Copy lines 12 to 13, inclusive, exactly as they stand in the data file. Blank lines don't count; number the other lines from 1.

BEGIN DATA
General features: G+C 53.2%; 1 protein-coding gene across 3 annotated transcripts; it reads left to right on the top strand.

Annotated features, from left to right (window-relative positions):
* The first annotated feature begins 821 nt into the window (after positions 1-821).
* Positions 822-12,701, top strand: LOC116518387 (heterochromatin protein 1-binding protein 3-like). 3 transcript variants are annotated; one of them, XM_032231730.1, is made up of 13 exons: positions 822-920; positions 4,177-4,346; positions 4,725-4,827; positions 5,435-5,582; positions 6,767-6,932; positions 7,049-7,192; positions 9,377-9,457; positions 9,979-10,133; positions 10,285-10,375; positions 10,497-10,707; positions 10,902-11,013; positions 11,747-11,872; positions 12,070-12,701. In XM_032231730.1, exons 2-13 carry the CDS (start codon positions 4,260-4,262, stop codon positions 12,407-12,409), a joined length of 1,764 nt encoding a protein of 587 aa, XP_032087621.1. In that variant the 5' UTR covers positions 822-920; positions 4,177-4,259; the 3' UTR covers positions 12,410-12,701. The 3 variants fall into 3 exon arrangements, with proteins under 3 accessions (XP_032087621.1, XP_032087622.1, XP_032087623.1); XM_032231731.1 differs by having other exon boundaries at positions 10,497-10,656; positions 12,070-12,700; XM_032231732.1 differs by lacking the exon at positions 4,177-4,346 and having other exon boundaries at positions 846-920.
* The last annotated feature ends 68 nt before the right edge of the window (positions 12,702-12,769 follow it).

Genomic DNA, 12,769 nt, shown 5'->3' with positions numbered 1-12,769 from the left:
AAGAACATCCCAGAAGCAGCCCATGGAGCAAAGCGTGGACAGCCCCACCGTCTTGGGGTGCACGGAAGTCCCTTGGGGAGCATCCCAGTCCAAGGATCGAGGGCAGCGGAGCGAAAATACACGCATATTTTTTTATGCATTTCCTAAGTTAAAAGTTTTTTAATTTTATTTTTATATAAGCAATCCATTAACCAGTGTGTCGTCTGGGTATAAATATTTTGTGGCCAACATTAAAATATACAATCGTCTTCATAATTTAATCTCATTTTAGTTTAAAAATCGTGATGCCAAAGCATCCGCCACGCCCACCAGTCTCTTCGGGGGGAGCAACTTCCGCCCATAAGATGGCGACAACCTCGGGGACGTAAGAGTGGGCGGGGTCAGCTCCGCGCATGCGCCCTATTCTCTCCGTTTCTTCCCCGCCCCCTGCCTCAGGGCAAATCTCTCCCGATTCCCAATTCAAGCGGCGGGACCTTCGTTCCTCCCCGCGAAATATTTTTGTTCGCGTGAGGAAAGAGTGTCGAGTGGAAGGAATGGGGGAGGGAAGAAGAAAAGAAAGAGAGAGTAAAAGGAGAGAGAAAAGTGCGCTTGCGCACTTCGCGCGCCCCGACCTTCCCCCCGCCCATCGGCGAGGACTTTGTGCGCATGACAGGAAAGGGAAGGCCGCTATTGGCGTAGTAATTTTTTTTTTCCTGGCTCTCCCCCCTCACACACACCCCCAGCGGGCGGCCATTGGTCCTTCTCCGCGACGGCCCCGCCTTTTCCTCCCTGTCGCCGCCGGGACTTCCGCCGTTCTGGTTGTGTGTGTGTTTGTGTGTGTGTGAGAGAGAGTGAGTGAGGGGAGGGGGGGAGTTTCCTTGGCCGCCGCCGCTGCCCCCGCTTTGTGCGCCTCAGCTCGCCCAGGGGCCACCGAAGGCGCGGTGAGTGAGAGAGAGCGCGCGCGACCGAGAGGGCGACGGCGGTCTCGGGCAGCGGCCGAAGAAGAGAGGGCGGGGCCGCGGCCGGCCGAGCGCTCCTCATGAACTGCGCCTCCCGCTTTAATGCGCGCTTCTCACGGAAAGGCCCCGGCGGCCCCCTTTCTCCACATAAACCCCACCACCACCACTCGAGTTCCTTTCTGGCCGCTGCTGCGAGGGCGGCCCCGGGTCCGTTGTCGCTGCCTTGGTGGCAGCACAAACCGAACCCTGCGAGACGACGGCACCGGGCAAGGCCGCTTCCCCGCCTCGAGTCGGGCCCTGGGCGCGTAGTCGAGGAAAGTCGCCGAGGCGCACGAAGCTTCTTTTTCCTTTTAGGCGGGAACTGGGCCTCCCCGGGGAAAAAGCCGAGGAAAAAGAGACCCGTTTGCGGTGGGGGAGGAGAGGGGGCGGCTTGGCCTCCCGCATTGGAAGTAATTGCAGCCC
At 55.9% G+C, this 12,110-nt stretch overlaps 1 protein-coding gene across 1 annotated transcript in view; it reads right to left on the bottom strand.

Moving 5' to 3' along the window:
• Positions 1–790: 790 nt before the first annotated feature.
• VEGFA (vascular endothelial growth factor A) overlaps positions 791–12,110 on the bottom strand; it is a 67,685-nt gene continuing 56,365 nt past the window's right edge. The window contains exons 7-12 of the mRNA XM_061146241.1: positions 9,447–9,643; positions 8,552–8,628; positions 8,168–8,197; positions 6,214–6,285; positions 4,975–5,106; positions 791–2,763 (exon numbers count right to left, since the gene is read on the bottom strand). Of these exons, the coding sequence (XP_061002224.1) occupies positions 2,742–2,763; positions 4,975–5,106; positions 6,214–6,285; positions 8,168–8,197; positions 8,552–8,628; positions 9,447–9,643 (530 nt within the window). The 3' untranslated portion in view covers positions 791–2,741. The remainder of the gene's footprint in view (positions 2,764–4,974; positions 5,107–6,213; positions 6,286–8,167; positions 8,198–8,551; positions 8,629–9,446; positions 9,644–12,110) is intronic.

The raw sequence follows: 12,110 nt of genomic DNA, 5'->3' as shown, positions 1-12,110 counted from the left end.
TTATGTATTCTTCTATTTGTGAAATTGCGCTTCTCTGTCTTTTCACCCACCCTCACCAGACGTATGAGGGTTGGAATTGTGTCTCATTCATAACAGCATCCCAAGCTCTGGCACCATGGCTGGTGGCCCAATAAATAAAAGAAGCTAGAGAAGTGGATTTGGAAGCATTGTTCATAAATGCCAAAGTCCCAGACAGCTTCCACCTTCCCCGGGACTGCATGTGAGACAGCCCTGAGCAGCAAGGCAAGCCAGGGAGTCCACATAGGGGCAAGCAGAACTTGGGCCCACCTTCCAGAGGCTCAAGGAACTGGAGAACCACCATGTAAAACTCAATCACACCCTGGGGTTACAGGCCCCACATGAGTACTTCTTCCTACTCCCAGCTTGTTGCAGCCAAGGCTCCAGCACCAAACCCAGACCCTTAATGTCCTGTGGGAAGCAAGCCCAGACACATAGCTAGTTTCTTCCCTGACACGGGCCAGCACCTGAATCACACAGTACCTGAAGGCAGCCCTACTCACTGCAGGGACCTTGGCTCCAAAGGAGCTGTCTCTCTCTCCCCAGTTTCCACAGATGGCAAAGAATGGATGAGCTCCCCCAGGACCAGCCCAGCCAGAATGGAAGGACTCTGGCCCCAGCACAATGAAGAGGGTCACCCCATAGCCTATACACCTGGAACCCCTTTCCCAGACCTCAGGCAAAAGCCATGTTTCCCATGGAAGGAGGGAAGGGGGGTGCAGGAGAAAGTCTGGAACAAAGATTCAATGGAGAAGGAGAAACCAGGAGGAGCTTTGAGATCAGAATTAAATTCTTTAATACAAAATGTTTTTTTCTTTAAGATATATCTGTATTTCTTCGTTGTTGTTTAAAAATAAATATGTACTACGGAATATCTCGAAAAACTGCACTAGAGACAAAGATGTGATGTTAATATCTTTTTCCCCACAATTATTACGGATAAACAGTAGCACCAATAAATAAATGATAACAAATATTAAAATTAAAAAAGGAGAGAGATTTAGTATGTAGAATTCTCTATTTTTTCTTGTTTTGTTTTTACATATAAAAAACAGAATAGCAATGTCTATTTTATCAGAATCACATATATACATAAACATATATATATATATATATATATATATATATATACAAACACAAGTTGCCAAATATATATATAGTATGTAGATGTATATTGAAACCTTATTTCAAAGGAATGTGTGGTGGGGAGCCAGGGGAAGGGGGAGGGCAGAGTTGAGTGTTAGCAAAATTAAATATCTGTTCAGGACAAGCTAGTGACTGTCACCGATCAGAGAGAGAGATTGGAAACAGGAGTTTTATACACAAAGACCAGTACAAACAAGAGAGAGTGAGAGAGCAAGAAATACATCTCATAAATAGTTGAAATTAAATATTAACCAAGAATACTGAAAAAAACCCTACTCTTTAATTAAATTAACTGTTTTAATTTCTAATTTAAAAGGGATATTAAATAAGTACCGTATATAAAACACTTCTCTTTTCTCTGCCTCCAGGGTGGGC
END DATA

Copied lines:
The raw sequence follows: 12,110 nt of genomic DNA, 5'->3' as shown, positions 1-12,110 counted from the left end.
TTATGTATTCTTCTATTTGTGAAATTGCGCTTCTCTGTCTTTTCACCCACCCTCACCAGACGTATGAGGGTTGGAATTGTGTCTCATTCATAACAGCATCCCAAGCTCTGGCACCATGGCTGGTGGCCCAATAAATAAAAGAAGCTAGAGAAGTGGATTTGGAAGCATTGTTCATAAATGCCAAAGTCCCAGACAGCTTCCACCTTCCCCGGGACTGCATGTGAGACAGCCCTGAGCAGCAAGGCAAGCCAGGGAGTCCACATAGGGGCAAGCAGAACTTGGGCCCACCTTCCAGAGGCTCAAGGAACTGGAGAACCACCATGTAAAACTCAATCACACCCTGGGGTTACAGGCCCCACATGAGTACTTCTTCCTACTCCCAGCTTGTTGCAGCCAAGGCTCCAGCACCAAACCCAGACCCTTAATGTCCTGTGGGAAGCAAGCCCAGACACATAGCTAGTTTCTTCCCTGACACGGGCCAGCACCTGAATCACACAGTACCTGAAGGCAGCCCTACTCACTGCAGGGACCTTGGCTCCAAAGGAGCTGTCTCTCTCTCCCCAGTTTCCACAGATGGCAAAGAATGGATGAGCTCCCCCAGGACCAGCCCAGCCAGAATGGAAGGACTCTGGCCCCAGCACAATGAAGAGGGTCACCCCATAGCCTATACACCTGGAACCCCTTTCCCAGACCTCAGGCAAAAGCCATGTTTCCCATGGAAGGAGGGAAGGGGGGTGCAGGAGAAAGTCTGGAACAAAGATTCAATGGAGAAGGAGAAACCAGGAGGAGCTTTGAGATCAGAATTAAATTCTTTAATACAAAATGTTTTTTTCTTTAAGATATATCTGTATTTCTTCGTTGTTGTTTAAAAATAAATATGTACTACGGAATATCTCGAAAAACTGCACTAGAGACAAAGATGTGATGTTAATATCTTTTTCCCCACAATTATTACGGATAAACAGTAGCACCAATAAATAAATGATAACAAATATTAAAATTAAAAAAGGAGAGAGATTTAGTATGTAGAATTCTCTATTTTTTCTTGTTTTGTTTTTACATATAAAAAACAGAATAGCAATGTCTATTTTATCAGAATCACATATATACATAAACATATATATATATATATATATATATATATATATACAAACACAAGTTGCCAAATATATATATAGTATGTAGATGTATATTGAAACCTTATTTCAAAGGAATGTGTGGTGGGGAGCCAGGGGAAGGGGGAGGGCAGAGTTGAGTGTTAGCAAAATTAAATATCTGTTCAGGACAAGCTAGTGACTGTCACCGATCAGAGAGAGAGATTGGAAACAGGAGTTTTATACACAAAGACCAGTACAAACAAGAGAGAGTGAGAGAGCAAGAAATACATCTCATAAATAGTTGAAATTAAATATTAACCAAGAATACTGAAAAAAACCCTACTCTTTAATTAAATTAACTGTTTTAATTTCTAATTTAAAAGGGATATTAAATAAGTACCGTATATAAAACACTTCTCTTTTCTCTGCCTCCAGGGTGGGC